Fr Robert Phelan (Ranchi Province) had a visit one night from dacoits (armed robbers), but with help managed to beat them off.
Ranchi had several of these raids last year. In nearly every case the dacoits managed to get some cash.
One night about two weeks ago a rogue elephant (one that is wild and roaming away from the herd) came to a small group of houses close by. A man heard the noise and came out. The elephant caught him by the leg and threw him on to a corn stack - fortunately. The corn stack of rice waiting to be thrashed was quite broad and flat on top! He was very little the worse for the experience. And that is the end of the news.
One more item: please ask the new Editor of the Irish Province News to let me have copies as (?) and send them by overland (surface mail). Even if they are three months coming, they will be news. God bless you and reward you handsomely.
Yours in our Lord,
Edward Hayden, SJ (born 15th October 1893, entered S.J. Ist February 1925, ordained 21st November 1933, took final vows on 2nd February 1936. Now conf. dom. et alumn. and script. hist. dom. at the above address).
Functions, occupations and activities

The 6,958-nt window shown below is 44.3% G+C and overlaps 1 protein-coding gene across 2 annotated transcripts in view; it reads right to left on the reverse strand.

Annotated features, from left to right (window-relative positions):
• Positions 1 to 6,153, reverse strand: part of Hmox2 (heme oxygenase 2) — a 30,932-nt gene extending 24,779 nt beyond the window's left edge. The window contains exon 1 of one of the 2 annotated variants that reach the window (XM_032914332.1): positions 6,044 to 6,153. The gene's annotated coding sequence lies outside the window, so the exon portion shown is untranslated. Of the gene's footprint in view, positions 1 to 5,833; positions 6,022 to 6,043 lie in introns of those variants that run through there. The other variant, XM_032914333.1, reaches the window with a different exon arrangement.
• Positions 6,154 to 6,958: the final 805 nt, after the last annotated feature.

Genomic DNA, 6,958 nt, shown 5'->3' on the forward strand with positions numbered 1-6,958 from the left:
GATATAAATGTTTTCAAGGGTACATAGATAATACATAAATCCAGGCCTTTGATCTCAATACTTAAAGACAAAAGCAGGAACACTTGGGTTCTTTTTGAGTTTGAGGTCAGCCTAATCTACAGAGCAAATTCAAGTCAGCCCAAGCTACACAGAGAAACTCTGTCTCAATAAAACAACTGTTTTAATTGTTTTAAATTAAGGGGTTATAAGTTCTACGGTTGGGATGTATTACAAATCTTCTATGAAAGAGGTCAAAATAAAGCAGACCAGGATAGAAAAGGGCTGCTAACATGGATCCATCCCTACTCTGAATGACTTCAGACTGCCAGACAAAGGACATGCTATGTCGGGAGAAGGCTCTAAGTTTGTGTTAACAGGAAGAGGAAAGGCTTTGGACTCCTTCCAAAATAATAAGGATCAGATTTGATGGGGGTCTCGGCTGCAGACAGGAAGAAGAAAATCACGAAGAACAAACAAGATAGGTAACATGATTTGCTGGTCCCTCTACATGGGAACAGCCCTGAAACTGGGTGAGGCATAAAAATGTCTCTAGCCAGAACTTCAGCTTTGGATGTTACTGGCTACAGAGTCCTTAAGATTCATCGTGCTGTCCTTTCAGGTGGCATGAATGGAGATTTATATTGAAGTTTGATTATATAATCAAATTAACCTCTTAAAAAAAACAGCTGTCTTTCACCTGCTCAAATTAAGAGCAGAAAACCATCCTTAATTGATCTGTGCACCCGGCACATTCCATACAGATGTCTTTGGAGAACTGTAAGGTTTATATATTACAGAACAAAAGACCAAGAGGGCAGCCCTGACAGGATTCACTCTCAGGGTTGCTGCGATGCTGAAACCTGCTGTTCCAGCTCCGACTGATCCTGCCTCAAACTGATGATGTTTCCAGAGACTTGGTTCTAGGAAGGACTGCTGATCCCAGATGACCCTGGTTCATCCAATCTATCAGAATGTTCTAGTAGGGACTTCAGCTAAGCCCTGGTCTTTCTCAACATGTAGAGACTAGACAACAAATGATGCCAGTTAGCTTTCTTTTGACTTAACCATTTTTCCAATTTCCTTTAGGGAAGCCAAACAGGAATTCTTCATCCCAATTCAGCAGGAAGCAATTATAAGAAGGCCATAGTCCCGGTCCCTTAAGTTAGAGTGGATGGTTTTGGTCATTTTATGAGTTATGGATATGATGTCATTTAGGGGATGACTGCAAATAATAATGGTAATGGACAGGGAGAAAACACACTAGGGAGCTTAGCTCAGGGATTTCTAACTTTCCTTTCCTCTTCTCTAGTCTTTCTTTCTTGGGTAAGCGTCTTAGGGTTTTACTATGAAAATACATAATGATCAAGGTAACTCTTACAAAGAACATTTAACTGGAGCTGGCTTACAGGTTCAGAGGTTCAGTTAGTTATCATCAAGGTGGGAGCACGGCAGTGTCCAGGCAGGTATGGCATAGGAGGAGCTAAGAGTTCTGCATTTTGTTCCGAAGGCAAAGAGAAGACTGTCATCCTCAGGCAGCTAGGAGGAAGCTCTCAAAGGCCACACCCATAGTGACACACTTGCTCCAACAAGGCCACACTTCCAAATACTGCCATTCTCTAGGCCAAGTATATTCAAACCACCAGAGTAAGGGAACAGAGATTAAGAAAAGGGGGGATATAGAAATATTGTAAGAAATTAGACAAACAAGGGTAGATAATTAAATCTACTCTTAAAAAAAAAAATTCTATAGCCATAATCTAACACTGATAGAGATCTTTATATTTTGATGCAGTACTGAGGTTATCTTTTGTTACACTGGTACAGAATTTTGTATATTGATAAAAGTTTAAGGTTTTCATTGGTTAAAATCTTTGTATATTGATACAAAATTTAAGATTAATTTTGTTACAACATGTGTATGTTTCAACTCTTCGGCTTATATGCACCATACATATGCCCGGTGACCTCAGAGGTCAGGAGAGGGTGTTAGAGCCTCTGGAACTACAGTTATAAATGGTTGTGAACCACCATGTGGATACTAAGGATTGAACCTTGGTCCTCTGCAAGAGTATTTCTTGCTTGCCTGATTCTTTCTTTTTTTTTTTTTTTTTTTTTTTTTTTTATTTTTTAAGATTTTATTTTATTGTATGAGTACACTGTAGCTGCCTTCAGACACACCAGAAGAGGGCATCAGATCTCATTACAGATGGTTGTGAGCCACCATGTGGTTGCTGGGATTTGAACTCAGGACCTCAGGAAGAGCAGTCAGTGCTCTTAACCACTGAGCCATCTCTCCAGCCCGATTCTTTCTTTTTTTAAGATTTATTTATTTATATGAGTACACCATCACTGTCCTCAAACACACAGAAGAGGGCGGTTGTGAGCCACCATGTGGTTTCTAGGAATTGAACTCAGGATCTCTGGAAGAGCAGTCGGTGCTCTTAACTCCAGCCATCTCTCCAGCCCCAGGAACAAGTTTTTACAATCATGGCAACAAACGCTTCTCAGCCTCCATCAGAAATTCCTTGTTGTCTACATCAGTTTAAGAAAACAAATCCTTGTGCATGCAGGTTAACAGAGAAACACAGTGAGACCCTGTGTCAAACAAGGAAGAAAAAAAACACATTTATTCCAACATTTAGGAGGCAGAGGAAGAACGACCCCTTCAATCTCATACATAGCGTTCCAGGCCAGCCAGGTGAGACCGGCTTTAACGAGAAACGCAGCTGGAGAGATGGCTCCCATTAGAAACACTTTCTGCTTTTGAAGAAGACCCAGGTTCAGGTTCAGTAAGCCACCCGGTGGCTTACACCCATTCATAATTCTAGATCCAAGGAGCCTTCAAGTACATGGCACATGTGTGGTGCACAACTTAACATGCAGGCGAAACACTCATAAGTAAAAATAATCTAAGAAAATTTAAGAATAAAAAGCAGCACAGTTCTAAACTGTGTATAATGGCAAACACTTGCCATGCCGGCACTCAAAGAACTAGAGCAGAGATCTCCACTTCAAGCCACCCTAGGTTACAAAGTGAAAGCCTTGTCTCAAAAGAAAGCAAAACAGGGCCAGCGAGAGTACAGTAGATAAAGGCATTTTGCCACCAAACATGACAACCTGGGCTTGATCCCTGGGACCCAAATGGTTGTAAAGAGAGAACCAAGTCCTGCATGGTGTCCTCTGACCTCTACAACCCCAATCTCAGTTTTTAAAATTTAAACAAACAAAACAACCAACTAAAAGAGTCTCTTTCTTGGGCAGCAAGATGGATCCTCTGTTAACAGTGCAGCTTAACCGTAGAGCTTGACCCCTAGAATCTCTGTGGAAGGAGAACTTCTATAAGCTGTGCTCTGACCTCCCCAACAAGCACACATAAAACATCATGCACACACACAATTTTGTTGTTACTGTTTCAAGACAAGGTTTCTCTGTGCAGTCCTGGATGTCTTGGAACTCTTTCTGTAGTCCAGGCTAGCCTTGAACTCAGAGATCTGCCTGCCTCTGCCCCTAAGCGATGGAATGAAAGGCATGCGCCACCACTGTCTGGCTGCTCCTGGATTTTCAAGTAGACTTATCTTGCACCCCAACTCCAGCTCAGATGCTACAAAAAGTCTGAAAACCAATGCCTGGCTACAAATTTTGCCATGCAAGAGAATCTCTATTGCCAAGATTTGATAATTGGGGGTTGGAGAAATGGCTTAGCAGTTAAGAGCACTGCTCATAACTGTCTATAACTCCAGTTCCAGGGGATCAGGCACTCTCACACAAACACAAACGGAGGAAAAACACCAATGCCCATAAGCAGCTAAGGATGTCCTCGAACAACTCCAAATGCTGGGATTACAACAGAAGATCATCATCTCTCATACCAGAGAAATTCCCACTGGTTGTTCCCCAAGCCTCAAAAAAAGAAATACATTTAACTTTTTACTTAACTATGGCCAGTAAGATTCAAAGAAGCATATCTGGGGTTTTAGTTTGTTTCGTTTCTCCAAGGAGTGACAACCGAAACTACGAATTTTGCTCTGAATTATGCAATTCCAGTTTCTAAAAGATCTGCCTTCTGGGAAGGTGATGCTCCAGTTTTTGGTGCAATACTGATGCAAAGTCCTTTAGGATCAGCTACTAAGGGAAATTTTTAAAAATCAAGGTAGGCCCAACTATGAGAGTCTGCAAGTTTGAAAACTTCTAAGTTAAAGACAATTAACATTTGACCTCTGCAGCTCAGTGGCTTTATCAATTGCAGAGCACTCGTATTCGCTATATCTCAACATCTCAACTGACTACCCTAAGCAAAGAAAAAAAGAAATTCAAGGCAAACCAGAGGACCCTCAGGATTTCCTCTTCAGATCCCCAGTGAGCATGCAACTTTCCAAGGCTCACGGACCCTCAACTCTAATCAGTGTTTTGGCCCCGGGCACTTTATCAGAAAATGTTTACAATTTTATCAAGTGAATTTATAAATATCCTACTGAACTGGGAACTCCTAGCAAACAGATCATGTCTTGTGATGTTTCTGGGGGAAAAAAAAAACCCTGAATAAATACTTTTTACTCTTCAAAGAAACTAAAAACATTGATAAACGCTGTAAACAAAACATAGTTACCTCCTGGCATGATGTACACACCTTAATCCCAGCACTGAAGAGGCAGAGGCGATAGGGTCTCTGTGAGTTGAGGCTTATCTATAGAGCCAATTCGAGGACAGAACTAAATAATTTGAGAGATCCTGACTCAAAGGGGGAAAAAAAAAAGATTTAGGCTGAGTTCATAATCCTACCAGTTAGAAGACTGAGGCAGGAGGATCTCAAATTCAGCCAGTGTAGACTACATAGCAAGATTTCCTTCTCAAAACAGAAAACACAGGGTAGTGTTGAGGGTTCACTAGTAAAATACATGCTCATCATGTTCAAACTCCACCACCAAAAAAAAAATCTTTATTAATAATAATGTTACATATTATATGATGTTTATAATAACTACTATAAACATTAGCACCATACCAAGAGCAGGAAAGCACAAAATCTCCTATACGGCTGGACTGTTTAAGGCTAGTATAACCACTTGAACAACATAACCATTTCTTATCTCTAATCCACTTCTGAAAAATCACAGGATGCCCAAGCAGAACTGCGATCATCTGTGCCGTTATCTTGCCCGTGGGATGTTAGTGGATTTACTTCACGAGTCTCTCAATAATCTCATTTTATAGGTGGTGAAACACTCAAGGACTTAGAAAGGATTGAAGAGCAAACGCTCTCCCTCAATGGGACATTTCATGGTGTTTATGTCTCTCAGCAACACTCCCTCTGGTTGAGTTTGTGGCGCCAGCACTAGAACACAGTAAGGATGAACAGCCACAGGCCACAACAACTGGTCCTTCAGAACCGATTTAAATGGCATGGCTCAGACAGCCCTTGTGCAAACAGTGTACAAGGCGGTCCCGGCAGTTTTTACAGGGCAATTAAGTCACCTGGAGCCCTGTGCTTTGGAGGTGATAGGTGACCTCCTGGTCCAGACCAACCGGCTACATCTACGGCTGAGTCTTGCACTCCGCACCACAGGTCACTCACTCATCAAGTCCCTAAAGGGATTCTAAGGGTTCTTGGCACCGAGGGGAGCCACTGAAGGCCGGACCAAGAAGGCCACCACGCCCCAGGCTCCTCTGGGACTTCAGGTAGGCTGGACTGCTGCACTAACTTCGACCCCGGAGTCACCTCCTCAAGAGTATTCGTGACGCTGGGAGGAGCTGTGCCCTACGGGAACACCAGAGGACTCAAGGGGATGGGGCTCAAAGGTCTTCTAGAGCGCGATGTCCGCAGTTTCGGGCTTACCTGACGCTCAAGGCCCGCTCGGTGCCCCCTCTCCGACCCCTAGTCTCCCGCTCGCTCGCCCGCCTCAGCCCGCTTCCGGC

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Identifier of related entity
Category of relationship
Type of relationship
Donnelly, Leo, 1903-1999, Jesuit priest and chaplain
Dates of relationship
Description of relationship
Access points area
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Place access points
- County Dublin » Dublin City
- County Limerick » Limerick City » The Crescent » Sacred Heart Church (Roman Catholic)
- County Dublin » Dublin City » Milltown » Cherryfield Lodge
- France » Auvergne-Rhône-Alpes » Lyon
- Wales » St Asaph » Tremeirchion » St Beuno's
- India » Jharkhand » Ranchi » Nayatoli » Pathalkudwa » St Albert's College
- County Offaly (King's) » Ballycowan (Bar.) » Tullabeg » St Stanislaus College
- England » Norfolk » Great Yarmouth
- India » West Bengal » Darjeeling » Kurseong
- Australia » Victoria » Melbourne » Richmond » St Ignatius Church (Richmond)
- County Dublin » Dublin City » Elm Park » St Vincent's University Hospital, 1970-